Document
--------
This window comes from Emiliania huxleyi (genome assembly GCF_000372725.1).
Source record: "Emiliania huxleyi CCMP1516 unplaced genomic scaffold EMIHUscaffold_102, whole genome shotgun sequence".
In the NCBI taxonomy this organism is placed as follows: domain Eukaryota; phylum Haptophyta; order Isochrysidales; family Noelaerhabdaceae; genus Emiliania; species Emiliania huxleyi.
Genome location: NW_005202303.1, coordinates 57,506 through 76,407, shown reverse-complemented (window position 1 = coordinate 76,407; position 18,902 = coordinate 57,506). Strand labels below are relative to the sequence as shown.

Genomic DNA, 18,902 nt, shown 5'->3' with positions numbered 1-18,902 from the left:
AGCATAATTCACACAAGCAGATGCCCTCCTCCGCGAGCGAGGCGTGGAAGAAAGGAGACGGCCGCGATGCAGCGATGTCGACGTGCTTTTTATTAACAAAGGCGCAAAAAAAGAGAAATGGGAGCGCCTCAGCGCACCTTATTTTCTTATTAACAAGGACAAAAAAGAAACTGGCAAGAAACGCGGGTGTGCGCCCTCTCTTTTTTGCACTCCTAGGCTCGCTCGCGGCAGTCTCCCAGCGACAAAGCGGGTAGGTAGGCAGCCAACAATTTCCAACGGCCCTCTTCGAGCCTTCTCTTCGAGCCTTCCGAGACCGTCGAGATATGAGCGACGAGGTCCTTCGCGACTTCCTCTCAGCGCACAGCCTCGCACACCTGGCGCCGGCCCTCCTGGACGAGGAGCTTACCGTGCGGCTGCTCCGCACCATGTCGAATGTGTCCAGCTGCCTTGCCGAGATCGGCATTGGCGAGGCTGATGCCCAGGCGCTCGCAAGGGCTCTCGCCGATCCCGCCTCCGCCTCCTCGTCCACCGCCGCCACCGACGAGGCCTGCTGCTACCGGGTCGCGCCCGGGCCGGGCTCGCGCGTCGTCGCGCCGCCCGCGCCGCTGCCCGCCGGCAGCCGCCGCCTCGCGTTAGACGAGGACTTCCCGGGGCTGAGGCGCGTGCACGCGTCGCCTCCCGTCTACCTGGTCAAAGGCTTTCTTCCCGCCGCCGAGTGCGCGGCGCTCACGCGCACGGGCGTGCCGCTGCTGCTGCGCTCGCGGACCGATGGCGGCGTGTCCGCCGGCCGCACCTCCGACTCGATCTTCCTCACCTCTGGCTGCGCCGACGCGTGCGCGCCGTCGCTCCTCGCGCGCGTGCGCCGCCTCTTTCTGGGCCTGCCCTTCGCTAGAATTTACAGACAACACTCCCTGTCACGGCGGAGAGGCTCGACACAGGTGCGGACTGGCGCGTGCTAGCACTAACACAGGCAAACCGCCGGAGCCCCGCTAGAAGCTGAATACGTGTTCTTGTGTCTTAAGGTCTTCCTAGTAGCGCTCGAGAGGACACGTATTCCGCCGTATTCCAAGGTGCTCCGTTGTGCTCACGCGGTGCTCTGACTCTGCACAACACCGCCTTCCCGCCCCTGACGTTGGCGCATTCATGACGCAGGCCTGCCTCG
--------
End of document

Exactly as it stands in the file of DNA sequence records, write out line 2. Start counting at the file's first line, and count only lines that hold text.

Source record: "Emiliania huxleyi CCMP1516 unplaced genomic scaffold EMIHUscaffold_102, whole genome shotgun sequence".